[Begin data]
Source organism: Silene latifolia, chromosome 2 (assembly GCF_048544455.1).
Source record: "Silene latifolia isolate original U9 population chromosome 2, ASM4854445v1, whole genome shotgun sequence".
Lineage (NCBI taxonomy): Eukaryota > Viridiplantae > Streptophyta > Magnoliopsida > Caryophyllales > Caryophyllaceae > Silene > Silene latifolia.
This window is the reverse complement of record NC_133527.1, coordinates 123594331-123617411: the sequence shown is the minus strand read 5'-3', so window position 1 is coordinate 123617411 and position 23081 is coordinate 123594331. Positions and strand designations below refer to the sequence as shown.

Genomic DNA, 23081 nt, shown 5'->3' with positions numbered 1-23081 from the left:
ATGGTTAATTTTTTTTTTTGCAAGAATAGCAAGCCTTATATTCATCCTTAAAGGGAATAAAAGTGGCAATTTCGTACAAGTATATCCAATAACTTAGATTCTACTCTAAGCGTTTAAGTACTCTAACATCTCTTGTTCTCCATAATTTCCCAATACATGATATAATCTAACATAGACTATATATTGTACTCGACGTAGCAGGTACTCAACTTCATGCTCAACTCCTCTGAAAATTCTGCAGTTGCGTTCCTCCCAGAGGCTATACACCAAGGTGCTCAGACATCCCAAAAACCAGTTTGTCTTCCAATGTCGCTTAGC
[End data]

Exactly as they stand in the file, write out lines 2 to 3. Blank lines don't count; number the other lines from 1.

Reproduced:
Source record: "Silene latifolia isolate original U9 population chromosome 2, ASM4854445v1, whole genome shotgun sequence".
Lineage (NCBI taxonomy): Eukaryota > Viridiplantae > Streptophyta > Magnoliopsida > Caryophyllales > Caryophyllaceae > Silene > Silene latifolia.